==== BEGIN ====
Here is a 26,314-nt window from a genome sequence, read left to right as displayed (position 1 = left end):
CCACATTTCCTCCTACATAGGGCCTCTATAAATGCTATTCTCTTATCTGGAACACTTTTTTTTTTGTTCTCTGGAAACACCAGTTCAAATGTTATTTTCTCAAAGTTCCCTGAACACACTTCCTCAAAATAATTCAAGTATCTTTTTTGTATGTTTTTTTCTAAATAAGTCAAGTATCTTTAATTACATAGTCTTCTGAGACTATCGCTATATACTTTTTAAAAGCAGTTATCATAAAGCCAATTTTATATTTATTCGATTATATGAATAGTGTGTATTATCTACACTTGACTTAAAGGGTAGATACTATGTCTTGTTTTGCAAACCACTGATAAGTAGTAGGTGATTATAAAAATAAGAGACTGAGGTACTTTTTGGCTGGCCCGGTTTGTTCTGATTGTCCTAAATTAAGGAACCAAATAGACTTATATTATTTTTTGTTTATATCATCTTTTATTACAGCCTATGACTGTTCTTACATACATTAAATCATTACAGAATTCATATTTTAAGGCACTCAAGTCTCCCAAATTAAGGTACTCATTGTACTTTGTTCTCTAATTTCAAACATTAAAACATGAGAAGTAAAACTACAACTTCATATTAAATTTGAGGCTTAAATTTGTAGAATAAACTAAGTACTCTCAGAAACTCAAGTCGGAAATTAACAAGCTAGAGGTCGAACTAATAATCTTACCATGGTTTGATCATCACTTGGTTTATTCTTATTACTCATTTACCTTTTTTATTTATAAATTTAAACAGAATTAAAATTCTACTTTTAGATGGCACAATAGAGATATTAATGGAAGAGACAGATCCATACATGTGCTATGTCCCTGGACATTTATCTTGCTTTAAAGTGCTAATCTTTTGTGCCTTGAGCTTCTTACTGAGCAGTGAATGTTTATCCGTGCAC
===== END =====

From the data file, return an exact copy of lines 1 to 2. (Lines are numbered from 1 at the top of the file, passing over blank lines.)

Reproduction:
Here is a 26,314-nt window from a genome sequence, read left to right as displayed (position 1 = left end):
CCACATTTCCTCCTACATAGGGCCTCTATAAATGCTATTCTCTTATCTGGAACACTTTTTTTTTTGTTCTCTGGAAACACCAGTTCAAATGTTATTTTCTCAAAGTTCCCTGAACACACTTCCTCAAAATAATTCAAGTATCTTTTTTGTATGTTTTTTTCTAAATAAGTCAAGTATCTTTAATTACATAGTCTTCTGAGACTATCGCTATATACTTTTTAAAAGCAGTTATCATAAAGCCAATTTTATATTTATTCGATTATATGAATAGTGTGTATTATCTACACTTGACTTAAAGGGTAGATACTATGTCTTGTTTTGCAAACCACTGATAAGTAGTAGGTGATTATAAAAATAAGAGACTGAGGTACTTTTTGGCTGGCCCGGTTTGTTCTGATTGTCCTAAATTAAGGAACCAAATAGACTTATATTATTTTTTGTTTATATCATCTTTTATTACAGCCTATGACTGTTCTTACATACATTAAATCATTACAGAATTCATATTTTAAGGCACTCAAGTCTCCCAAATTAAGGTACTCATTGTACTTTGTTCTCTAATTTCAAACATTAAAACATGAGAAGTAAAACTACAACTTCATATTAAATTTGAGGCTTAAATTTGTAGAATAAACTAAGTACTCTCAGAAACTCAAGTCGGAAATTAACAAGCTAGAGGTCGAACTAATAATCTTACCATGGTTTGATCATCACTTGGTTTATTCTTATTACTCATTTACCTTTTTTATTTATAAATTTAAACAGAATTAAAATTCTACTTTTAGATGGCACAATAGAGATATTAATGGAAGAGACAGATCCATACATGTGCTATGTCCCTGGACATTTATCTTGCTTTAAAGTGCTAATCTTTTGTGCCTTGAGCTTCTTACTGAGCAGTGAATGTTTATCCGTGCAC